Director Chip McCreery points at wave activity computer graphs measured Tuesday at the Pacific Tsunami Warning Center, in Ewa Beach, Hawaii on Oahu. ((Marco Garcia/Associated Press))

Because of a lethal combination of geology and geography, the people of American Samoa didn't stand much of a chance. Almost every condition that triggers bad tsunamis was in place this time, generating waves that raced toward the island territory at speeds approaching 850 km/h, or as fast as a 747 jumbo jet. And there was almost nothing to slow the water down.

It all started with a type of earthquake that tends to generate strong tsunamis because of the angle at which the ground breaks. Also, the quake was extremely powerful, with a magnitude of 8.0. It struck just below the ocean floor, which means very little lost energy. And it happened in deep water, which means bigger waves.

The deeper water also meant the tsunami sped along the ocean faster. American Samoa happened to be close to the epicenter, about 200 kilometres, and at just the right angle, with almost no shallow water to slow the speeding waves down.

Put that all together and there was less than 25 minutes, maybe as little as 13 minutes, between the ground shaking and the first tremendous waves swamping Samoa.

And it didn't help that an international computerized system, designed for relief agencies to figure out if they needed to respond, had a computer failure that caused it to pooh-pooh the tsunami's wrath initially.

"This is the kind of earthquake one would expect to be very destructive in the areas close to the epicenter, and unfortunately it was," said Stuart Weinstein, deputy director at the Pacific Tsunami Warning Center in Ewa Beach, Hawaii.

The shaking at the weather service office in Pago Pago, the capital of American Samoa, was so bad that one official immediately called the tsunami warning centre in Hawaii, while the island's chief meteorologist phoned homeland security to activate the warning system. Just before 7 a.m. local time, bulletins were issued and alerts aired on TV and radio.

But there wasn't enough time. Four sets of waves four to six metres high hit. As of Thursday morning, the death toll had climbed to at least 150.

"It's one of those heart-wrenching situations where you have some time, but what can you do? It's not much time," said Eric Geist, a tsunami specialist and geophysicist at the U.S. Geological Survey in Menlo Park, Calif.


Christopher Moore looks at a computer image of the tsunami at the Pacific Tsunami Warning Center in Ewa Beach, Hawaii, on Tuesday. ((Hugh Gentry/Reuters))

Tsunamis are towering waves triggered by earthquakes. They can top 30 metres, and can stick around for as much as an hour, recede violently, then come back hours later.

In some ways, the geological conditions were even worse for Tuesday's tsunami than they were during the devastating 9.0-magnitude quake and tsunami that killed more than 150,000 people in Asia in 2004. But this time, there were fewer people in harm's way in the middle of the Pacific Ocean.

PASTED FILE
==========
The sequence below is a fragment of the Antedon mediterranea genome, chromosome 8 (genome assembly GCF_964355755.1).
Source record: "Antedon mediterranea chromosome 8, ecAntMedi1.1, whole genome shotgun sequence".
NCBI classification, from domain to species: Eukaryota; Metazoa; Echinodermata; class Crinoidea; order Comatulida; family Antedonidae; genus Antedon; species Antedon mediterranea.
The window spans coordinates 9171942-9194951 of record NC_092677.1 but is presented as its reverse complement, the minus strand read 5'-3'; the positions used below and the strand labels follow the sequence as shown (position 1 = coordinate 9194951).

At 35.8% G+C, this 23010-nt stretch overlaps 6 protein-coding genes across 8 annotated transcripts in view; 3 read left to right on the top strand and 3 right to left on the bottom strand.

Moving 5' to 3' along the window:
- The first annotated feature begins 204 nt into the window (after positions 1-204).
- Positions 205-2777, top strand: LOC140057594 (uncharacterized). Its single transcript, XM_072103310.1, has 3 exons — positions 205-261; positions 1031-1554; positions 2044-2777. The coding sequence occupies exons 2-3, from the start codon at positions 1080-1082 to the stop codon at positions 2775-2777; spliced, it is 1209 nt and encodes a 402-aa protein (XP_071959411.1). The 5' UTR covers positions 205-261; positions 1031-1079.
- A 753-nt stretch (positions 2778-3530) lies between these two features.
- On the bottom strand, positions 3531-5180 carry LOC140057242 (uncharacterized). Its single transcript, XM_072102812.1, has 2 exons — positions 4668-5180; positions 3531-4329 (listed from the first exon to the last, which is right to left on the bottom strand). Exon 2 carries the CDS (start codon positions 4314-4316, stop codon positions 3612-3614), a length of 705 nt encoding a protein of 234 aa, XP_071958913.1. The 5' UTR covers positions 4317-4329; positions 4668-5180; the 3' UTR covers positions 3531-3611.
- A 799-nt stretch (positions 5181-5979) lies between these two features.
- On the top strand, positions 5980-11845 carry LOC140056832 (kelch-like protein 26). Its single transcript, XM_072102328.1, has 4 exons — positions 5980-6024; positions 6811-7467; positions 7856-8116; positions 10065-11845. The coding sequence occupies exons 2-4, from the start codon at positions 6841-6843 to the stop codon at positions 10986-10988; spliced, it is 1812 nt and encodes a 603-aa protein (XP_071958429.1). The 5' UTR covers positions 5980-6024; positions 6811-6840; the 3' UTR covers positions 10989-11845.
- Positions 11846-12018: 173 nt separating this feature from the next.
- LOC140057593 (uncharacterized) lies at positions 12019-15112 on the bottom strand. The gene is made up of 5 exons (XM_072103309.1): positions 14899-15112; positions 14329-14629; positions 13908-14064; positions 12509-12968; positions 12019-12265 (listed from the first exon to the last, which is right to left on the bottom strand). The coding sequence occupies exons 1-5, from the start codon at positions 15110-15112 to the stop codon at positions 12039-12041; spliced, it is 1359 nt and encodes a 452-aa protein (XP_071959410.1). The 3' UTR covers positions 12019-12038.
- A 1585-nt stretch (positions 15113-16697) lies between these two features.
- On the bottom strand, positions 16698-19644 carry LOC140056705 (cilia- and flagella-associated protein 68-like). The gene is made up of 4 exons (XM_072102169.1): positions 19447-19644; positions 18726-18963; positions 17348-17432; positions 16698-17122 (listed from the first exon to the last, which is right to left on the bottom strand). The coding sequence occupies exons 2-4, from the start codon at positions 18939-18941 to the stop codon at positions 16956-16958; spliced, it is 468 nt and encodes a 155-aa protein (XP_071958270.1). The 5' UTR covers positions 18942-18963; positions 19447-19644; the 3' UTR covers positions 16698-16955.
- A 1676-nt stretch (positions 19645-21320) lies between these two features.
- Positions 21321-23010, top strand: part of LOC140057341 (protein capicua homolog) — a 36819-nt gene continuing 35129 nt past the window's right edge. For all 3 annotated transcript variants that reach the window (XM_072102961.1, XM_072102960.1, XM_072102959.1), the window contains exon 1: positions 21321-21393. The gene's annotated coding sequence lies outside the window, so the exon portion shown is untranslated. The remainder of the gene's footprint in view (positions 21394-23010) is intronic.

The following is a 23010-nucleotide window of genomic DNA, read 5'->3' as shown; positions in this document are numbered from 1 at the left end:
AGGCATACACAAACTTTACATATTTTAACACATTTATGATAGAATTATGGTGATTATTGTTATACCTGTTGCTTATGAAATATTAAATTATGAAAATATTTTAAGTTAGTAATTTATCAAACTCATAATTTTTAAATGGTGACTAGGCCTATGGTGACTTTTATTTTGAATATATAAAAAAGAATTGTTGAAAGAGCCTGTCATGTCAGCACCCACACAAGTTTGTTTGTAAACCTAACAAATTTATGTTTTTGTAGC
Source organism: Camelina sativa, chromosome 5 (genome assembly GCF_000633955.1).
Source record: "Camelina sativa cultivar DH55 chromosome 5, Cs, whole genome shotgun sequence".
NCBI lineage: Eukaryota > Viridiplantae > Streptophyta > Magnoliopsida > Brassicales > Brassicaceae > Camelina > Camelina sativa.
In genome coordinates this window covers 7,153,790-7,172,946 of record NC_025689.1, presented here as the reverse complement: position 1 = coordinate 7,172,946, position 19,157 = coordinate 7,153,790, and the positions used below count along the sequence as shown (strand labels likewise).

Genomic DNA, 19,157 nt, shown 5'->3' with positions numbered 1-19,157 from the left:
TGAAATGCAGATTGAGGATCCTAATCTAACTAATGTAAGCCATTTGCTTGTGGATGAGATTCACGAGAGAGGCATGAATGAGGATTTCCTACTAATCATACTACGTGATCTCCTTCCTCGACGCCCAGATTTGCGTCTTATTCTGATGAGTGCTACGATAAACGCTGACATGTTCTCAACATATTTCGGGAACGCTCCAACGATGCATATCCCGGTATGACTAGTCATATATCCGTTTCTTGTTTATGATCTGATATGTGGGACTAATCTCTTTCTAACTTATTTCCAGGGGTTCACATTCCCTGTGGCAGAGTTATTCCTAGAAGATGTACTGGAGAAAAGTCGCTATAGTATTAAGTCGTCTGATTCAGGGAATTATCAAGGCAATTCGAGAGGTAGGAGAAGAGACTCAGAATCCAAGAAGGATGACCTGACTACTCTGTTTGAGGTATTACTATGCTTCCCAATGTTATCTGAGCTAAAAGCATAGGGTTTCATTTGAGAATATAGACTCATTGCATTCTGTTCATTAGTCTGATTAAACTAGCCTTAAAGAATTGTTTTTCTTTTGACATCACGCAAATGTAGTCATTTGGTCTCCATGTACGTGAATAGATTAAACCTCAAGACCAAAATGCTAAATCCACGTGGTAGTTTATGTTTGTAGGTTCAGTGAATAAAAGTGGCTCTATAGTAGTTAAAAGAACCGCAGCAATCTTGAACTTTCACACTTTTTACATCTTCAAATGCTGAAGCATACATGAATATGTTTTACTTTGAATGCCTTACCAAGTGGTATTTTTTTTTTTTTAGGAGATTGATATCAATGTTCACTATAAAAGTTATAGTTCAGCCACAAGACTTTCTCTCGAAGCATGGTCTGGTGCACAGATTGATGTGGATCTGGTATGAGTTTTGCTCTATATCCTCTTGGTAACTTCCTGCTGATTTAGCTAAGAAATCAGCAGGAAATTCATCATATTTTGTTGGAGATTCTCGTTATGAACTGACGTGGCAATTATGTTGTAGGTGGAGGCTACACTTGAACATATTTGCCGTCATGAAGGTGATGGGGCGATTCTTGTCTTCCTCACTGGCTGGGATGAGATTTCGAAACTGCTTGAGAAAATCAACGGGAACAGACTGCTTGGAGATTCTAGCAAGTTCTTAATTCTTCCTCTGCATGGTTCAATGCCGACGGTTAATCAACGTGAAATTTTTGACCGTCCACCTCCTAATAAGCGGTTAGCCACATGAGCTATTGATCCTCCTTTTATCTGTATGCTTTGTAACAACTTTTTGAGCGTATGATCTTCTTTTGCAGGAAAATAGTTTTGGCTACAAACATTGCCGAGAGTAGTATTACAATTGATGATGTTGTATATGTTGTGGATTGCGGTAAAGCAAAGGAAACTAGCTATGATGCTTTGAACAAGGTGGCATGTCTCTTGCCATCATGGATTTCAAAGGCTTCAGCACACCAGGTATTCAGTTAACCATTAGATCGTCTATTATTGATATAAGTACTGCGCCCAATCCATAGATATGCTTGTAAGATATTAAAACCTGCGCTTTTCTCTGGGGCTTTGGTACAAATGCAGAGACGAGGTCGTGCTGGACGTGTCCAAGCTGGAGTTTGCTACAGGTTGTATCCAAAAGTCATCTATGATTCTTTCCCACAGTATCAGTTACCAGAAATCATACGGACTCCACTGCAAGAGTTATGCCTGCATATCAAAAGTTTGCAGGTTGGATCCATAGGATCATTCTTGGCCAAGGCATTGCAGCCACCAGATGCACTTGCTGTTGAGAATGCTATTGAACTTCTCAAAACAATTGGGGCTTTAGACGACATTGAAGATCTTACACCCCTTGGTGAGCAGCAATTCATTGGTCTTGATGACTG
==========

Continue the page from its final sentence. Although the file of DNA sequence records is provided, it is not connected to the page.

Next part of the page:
The key factor this time was the type of earthquake. It was an "outer rise" quake — one that breaks the sea floor in a way that concentrates the energy and pushes up at the water to create a wave, said Bruce Jaffe, an oceanographer and tsunami specialist at USGS in Santa Cruz, Calif. Strong quakes are usually a different type, called a thrust event.

The area where it hit is no stranger to quakes, getting a few magnitude-6-to-7 ones per year, said Peggy Hellweg, a geophysicist at the Berkeley Seismological Laboratory. Because quakes are measured on a logarithmic scale, a magnitude-8 is 1,000 times stronger than a magnitude-6 in terms of energy released, Hellweg said.

Tuesday's quake was the fourth-strongest outer rise on record, Geist said.

This quake was also relatively shallow in the ground, only 18 kilometres under the sea floor. That's important because the closer the quake is to the surface of the ocean, the less energy dissipates as it travels through the ground.

It was also in deep water. Initial estimates are that there was well over five kilometres, maybe more than six kilometres, of water above the shaking ground, Geist said. That means more water displaced, and thus bigger waves.

That deep water also was responsible for the blinding speed of the tsunami. The deeper the water, the faster a tsunami travels.

This water was so deep that the tsunami could have been zipping along at 850 km/h, Geist said. Usually, a tsunami slows down when it hits shallow water. Around the United States, for example, the shallow continental shelf slows downs waves dramatically.

Samoa didn't have that protection until just before the tsunami reached the shore. And by the time it hit, it was still coming at 50 km/h.

And by the time you see a tsunami, "it's usually too late to outrun it," Geist said.